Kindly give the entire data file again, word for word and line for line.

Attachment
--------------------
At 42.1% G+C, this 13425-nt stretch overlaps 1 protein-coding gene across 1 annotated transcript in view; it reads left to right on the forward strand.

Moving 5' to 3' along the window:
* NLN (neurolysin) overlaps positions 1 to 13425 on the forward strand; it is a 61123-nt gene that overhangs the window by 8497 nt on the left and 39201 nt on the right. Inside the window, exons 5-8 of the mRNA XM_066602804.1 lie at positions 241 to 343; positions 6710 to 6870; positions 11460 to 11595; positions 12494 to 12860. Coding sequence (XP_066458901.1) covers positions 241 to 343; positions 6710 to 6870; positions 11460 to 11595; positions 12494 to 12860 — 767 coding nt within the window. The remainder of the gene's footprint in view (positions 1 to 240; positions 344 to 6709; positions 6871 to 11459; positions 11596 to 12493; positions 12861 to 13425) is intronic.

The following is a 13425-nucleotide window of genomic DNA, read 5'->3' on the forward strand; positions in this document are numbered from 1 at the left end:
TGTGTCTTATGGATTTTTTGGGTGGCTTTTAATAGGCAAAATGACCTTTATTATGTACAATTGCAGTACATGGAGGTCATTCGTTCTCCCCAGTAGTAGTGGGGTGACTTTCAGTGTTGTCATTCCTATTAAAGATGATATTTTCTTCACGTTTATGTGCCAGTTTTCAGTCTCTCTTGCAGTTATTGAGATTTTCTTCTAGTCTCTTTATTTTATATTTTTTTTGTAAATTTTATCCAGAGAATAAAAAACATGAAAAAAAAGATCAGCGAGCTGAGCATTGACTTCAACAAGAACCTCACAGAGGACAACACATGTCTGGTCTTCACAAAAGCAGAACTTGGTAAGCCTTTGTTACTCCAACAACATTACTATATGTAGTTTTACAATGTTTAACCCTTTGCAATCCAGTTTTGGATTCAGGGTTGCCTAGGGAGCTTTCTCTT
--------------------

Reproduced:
At 42.1% G+C, this 13425-nt stretch overlaps 1 protein-coding gene across 1 annotated transcript in view; it reads left to right on the forward strand.

Moving 5' to 3' along the window:
* NLN (neurolysin) overlaps positions 1 to 13425 on the forward strand; it is a 61123-nt gene that overhangs the window by 8497 nt on the left and 39201 nt on the right. Inside the window, exons 5-8 of the mRNA XM_066602804.1 lie at positions 241 to 343; positions 6710 to 6870; positions 11460 to 11595; positions 12494 to 12860. Coding sequence (XP_066458901.1) covers positions 241 to 343; positions 6710 to 6870; positions 11460 to 11595; positions 12494 to 12860 — 767 coding nt within the window. The remainder of the gene's footprint in view (positions 1 to 240; positions 344 to 6709; positions 6871 to 11459; positions 11596 to 12493; positions 12861 to 13425) is intronic.

The following is a 13425-nucleotide window of genomic DNA, read 5'->3' on the forward strand; positions in this document are numbered from 1 at the left end:
TGTGTCTTATGGATTTTTTGGGTGGCTTTTAATAGGCAAAATGACCTTTATTATGTACAATTGCAGTACATGGAGGTCATTCGTTCTCCCCAGTAGTAGTGGGGTGACTTTCAGTGTTGTCATTCCTATTAAAGATGATATTTTCTTCACGTTTATGTGCCAGTTTTCAGTCTCTCTTGCAGTTATTGAGATTTTCTTCTAGTCTCTTTATTTTATATTTTTTTTGTAAATTTTATCCAGAGAATAAAAAACATGAAAAAAAAGATCAGCGAGCTGAGCATTGACTTCAACAAGAACCTCACAGAGGACAACACATGTCTGGTCTTCACAAAAGCAGAACTTGGTAAGCCTTTGTTACTCCAACAACATTACTATATGTAGTTTTACAATGTTTAACCCTTTGCAATCCAGTTTTGGATTCAGGGTTGCCTAGGGAGCTTTCTCTT